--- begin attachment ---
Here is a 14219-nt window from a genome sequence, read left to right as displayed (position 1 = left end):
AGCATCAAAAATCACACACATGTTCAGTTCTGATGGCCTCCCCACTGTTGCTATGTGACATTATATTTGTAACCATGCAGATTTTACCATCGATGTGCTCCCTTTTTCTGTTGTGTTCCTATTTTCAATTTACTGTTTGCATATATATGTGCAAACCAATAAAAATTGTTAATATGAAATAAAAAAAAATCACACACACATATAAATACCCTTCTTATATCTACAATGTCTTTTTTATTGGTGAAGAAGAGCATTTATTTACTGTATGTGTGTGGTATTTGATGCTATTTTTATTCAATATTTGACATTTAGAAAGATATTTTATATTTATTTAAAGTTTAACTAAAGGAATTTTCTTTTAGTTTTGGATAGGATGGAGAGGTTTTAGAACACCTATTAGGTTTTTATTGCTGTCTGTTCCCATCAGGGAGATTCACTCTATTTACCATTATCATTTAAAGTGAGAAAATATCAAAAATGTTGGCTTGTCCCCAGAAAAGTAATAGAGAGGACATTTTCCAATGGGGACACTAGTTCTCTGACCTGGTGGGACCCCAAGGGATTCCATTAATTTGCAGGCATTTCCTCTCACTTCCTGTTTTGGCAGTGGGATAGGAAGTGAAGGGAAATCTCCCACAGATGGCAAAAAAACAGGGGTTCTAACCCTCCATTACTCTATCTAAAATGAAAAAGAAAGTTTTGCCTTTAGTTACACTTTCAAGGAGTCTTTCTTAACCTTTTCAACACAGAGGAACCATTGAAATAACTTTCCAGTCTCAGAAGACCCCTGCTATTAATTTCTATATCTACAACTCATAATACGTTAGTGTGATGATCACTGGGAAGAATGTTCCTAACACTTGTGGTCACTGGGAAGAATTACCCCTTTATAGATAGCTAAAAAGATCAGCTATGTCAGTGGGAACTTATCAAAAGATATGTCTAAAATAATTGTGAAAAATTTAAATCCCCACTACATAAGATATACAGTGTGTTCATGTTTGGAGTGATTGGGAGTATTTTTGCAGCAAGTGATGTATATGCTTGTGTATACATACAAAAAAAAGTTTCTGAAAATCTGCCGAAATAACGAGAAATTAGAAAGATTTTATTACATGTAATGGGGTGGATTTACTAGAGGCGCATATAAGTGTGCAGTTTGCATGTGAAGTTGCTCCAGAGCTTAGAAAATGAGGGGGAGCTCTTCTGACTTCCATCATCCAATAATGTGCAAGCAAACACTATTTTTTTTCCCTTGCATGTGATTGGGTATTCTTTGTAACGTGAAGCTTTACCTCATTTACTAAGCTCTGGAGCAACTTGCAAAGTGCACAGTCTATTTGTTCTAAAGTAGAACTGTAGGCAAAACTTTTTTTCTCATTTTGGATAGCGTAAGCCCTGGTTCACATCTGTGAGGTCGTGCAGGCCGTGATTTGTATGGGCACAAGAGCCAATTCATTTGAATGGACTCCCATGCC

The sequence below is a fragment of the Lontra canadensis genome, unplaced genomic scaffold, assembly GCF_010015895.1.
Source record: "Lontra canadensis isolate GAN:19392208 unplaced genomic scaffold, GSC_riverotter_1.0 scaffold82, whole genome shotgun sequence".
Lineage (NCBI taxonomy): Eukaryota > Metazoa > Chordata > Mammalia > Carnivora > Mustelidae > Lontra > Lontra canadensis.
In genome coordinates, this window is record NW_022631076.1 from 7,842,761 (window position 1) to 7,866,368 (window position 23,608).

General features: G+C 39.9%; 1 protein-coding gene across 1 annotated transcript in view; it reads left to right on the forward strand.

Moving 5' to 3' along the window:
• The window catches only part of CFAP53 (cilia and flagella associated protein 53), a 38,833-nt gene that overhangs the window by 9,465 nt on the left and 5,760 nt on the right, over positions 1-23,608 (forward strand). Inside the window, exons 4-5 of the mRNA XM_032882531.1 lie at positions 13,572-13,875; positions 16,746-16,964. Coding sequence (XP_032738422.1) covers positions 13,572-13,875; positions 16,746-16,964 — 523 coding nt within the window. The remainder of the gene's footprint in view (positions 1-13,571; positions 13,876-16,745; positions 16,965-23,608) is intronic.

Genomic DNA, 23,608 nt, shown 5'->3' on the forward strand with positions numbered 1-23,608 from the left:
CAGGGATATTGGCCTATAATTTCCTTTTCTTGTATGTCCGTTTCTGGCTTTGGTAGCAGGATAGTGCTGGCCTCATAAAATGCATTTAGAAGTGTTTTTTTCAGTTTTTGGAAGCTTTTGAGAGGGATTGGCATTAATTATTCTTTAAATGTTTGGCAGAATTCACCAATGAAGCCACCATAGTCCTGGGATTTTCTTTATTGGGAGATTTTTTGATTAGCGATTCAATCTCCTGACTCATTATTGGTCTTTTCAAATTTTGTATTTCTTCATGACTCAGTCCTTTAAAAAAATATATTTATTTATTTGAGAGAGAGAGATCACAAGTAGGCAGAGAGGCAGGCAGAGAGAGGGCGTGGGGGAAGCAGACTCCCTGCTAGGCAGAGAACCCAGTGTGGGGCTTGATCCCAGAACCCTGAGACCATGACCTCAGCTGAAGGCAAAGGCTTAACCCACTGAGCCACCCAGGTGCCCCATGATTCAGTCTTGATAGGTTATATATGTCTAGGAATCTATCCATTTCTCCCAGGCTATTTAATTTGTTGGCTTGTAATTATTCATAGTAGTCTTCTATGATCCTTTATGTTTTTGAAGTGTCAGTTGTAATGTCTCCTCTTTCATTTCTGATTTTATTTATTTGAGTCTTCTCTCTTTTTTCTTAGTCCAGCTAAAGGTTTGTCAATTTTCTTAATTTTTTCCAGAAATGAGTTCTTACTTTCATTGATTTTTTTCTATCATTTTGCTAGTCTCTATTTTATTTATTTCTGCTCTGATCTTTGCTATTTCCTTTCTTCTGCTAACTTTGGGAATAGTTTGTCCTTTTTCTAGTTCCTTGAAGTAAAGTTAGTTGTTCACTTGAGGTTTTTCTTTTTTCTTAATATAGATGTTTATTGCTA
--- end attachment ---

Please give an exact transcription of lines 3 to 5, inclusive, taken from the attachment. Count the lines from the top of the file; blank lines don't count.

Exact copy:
The sequence below is a fragment of the Lontra canadensis genome, unplaced genomic scaffold, assembly GCF_010015895.1.
Source record: "Lontra canadensis isolate GAN:19392208 unplaced genomic scaffold, GSC_riverotter_1.0 scaffold82, whole genome shotgun sequence".
Lineage (NCBI taxonomy): Eukaryota > Metazoa > Chordata > Mammalia > Carnivora > Mustelidae > Lontra > Lontra canadensis.